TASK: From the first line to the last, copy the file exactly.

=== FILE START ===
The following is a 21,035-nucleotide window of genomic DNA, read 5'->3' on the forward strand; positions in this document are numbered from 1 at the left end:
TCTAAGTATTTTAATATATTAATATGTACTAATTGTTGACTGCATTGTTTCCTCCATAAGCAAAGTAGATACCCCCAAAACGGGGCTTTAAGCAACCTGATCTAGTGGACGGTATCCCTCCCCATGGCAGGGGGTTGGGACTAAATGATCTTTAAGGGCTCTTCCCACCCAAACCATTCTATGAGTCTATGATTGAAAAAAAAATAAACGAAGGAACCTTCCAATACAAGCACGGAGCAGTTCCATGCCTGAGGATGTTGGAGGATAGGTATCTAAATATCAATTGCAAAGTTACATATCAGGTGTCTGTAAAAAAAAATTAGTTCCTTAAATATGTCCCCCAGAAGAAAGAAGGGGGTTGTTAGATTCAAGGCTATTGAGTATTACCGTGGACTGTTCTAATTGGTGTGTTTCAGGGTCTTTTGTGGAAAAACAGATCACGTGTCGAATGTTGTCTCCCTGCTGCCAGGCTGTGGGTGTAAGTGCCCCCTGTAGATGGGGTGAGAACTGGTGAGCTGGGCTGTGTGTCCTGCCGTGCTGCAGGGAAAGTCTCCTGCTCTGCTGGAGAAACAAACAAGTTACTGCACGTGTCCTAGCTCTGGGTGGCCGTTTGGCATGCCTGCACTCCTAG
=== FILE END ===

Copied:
The following is a 21,035-nucleotide window of genomic DNA, read 5'->3' on the forward strand; positions in this document are numbered from 1 at the left end:
TCTAAGTATTTTAATATATTAATATGTACTAATTGTTGACTGCATTGTTTCCTCCATAAGCAAAGTAGATACCCCCAAAACGGGGCTTTAAGCAACCTGATCTAGTGGACGGTATCCCTCCCCATGGCAGGGGGTTGGGACTAAATGATCTTTAAGGGCTCTTCCCACCCAAACCATTCTATGAGTCTATGATTGAAAAAAAAATAAACGAAGGAACCTTCCAATACAAGCACGGAGCAGTTCCATGCCTGAGGATGTTGGAGGATAGGTATCTAAATATCAATTGCAAAGTTACATATCAGGTGTCTGTAAAAAAAAATTAGTTCCTTAAATATGTCCCCCAGAAGAAAGAAGGGGGTTGTTAGATTCAAGGCTATTGAGTATTACCGTGGACTGTTCTAATTGGTGTGTTTCAGGGTCTTTTGTGGAAAAACAGATCACGTGTCGAATGTTGTCTCCCTGCTGCCAGGCTGTGGGTGTAAGTGCCCCCTGTAGATGGGGTGAGAACTGGTGAGCTGGGCTGTGTGTCCTGCCGTGCTGCAGGGAAAGTCTCCTGCTCTGCTGGAGAAACAAACAAGTTACTGCACGTGTCCTAGCTCTGGGTGGCCGTTTGGCATGCCTGCACTCCTAG